Diran is located in the Rakaposhi-Haramosh Range in the western Karakoram. Viewed from the Hunza Valley, Diran is a gentle pyramid and is considered to be the second easiest 7000m peak in the Karakoram after Spantik, although it has a reputation for avalanches. The Karakoram Highway runs up the Hunza Valley and gives easy access to the mountain.
The first attempt on Diran was from Hunza, up the north face and west ridge. Two climbers disappeared high on the mountain. Two more expeditions failed before the mountain was first climbed by Austrians Rainer Goschl, Rudolf Pischinger and Hanns Schell in 1968 by the north face route. This route has since been climbed by a number of expeditions, more expeditions have failed and a fair number of climbers have died.
Doug Scott’s team made the first alpine-style ascent of Diran in 1985. Another alpine-style ascent was made in 1989, without using porters to base camp.
Diran got a second route in 1993 when the northeast ridge was climbed and in 1996 the mountain was climbed from the south.
The nearest international airport is Islamabad. PIA flies daily from Islamabad to Gilgit, the biggest town in the Northern Areas. The flights are sometimes cancelled at short notice due to bad weather.
Gilgit can also be reached by bus along the Karakoram Highway from Pir Wadhai bus station in Rawalpindi. Buses leave in the afternoon and arrive around mid morning the next day, but can be delayed if the road is washed out or blocked by landslides. See www.lonelyplanet.com/thorntree for a travel forum and the latest on travel on the Karakoram Highway.
From Gilgit get a Hiace van into the Hunza Valley and get off at the Minapin turn off (3 hours drive from Gilgit). Minapin village is the start of the trek to Diran Base Camp. The village is some way up a hill from the turn off. Otherwise get a van to Karimabad (3 hours drive) which is a pleasant place to stay. From here a jeep can be arranged to take you directly to Minapin. Easier still, hire a jeep in Gilgit to go directly to Minapin.
The Karakoram Highway continues north of Karimabad up the Hunza Valley to Passu and over the Kunjerab Pass to Kashgar in the Xingjiang Province of China.
Trekking to Base Camp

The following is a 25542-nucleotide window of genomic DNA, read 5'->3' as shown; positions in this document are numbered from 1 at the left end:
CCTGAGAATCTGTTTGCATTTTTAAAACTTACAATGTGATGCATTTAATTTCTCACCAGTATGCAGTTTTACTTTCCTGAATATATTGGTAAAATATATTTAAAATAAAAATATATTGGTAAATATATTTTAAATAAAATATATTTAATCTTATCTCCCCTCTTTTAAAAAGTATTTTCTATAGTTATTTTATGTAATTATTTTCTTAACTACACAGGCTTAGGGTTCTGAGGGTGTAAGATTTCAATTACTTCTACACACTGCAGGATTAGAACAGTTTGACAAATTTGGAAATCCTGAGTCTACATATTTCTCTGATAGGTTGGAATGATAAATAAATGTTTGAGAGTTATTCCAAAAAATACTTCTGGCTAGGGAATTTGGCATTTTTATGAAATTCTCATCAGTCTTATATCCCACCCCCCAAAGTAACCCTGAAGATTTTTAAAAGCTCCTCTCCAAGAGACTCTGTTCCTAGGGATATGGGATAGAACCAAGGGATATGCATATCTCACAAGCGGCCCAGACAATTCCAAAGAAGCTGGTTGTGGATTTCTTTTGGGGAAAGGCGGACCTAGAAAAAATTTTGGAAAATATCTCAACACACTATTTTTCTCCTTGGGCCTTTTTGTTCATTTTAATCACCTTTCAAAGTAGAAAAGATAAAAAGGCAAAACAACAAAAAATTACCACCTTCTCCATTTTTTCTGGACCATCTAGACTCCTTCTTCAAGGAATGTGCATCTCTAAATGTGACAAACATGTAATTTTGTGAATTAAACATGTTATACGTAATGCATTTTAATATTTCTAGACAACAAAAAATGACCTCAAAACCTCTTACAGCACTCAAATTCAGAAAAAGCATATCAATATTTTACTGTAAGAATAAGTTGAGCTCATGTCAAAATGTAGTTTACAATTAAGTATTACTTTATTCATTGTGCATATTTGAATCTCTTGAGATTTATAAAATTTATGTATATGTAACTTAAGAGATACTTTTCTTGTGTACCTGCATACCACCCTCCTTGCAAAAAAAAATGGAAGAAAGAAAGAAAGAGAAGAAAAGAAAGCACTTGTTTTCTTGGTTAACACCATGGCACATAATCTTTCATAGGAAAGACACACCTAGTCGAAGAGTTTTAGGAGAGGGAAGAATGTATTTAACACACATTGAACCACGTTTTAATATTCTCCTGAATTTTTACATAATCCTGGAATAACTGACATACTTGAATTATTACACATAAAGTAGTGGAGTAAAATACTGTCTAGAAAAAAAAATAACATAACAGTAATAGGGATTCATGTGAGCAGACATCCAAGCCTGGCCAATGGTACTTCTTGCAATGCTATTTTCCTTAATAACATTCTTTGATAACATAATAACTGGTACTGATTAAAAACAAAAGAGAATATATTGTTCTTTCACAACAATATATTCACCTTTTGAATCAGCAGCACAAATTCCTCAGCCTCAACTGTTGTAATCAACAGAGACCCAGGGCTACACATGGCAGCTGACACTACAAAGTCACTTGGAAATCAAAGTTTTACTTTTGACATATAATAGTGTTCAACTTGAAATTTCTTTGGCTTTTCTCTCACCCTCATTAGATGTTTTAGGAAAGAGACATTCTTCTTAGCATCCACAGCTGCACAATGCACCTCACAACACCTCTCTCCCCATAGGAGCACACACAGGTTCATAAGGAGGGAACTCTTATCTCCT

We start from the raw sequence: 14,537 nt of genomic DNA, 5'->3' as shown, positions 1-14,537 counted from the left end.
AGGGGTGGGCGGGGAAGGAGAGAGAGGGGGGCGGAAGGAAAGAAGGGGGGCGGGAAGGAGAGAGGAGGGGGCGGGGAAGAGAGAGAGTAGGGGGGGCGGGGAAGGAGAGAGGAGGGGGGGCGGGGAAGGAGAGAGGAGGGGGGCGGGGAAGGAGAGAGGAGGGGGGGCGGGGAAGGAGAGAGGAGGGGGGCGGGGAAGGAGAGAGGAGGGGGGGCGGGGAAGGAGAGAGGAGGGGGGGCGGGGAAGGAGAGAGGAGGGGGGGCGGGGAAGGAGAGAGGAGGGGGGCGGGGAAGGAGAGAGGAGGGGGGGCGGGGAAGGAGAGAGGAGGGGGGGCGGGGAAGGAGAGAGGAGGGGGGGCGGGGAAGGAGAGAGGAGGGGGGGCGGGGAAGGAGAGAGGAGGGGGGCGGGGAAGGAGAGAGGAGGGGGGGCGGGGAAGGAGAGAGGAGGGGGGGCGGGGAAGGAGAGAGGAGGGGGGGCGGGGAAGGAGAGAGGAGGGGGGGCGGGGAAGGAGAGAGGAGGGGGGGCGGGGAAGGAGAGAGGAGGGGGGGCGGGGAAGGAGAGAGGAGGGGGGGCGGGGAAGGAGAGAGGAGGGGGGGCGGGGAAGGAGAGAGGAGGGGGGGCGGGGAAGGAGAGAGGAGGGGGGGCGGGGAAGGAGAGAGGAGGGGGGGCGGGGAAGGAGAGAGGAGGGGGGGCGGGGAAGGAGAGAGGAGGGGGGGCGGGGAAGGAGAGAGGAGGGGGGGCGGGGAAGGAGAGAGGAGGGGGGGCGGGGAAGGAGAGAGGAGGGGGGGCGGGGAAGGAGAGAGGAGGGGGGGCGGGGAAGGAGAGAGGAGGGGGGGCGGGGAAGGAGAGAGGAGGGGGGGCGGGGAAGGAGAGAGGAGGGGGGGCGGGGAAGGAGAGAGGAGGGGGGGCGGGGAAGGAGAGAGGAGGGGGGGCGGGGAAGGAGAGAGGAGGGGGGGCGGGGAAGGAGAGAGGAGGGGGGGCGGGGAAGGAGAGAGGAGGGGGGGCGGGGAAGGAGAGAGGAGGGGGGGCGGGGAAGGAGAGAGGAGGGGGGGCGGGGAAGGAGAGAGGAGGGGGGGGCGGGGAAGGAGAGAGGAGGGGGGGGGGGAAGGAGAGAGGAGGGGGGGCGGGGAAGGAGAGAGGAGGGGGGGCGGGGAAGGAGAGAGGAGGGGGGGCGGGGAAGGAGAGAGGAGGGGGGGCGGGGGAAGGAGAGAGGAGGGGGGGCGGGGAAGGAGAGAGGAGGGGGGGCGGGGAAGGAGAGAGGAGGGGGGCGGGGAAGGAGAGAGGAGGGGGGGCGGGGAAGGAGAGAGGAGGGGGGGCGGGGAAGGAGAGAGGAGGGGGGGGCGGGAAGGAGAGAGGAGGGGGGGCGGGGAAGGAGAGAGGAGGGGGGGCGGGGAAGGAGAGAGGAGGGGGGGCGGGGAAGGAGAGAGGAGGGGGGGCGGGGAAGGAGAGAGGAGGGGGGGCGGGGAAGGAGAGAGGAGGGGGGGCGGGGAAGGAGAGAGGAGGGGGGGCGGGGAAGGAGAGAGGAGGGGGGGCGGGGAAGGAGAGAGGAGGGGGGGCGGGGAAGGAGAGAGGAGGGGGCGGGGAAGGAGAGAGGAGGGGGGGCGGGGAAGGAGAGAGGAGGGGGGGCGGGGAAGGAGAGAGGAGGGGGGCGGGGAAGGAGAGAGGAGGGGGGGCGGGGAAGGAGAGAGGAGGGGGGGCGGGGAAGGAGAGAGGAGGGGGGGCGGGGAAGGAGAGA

Porters can be hired in Minapin or Chirah. Pay will be per stage. On trekking routes there are established stages representing a day's walk, although sometimes more than one stage is walked in a day. Stages tend to be based on the best places to camp. Rates per stage are governed by the Ministry of Tourism, but will vary according to local conditions. If you have a guide he should be useful in negotiations.
North: One day from Minapin village to Tagphari. Day two, cross the Minapin Glacier and walk up to Diran base camp. An advance base camp can be made at 4000m on the glacier below the north face.
South: Two hours from Chirah to a grassy camp site at Biyabari. Day two, follow the eastern side of the Hinarche Glacier to Hinarche Harai, a camp site below the southwest side of the mountain.
There are good camp sites at Tagphari, Diran Base Camp and Hinarche Harai.
Kerosene is available in Gilgit and other towns but it burns very sooty so be prepared to clean your stove. White gas is not available. Gas canisters left by previous expeditions are available in Gilgit. Canisters are said to be refilled, but they have always worked for me. Otherwise canisters will need to be freighted from abroad or bought from your agent.
A good selection of food is available in Islamabad, Gilgit or Karimabad. The only food you might consider bringing with you is special mountain food.
This can be cheap in Pakistan. In Gilgit the New Madina Guesthouse is recommended. Karimabad is a good place to relax before or after climbing. The cheap guesthouses around Zero Point are a good place to stay. I like the Haider Inn. The Diran Guest House is a peaceful place to stay in Minapin. The Bagrot Sarai in Chirah is recommended.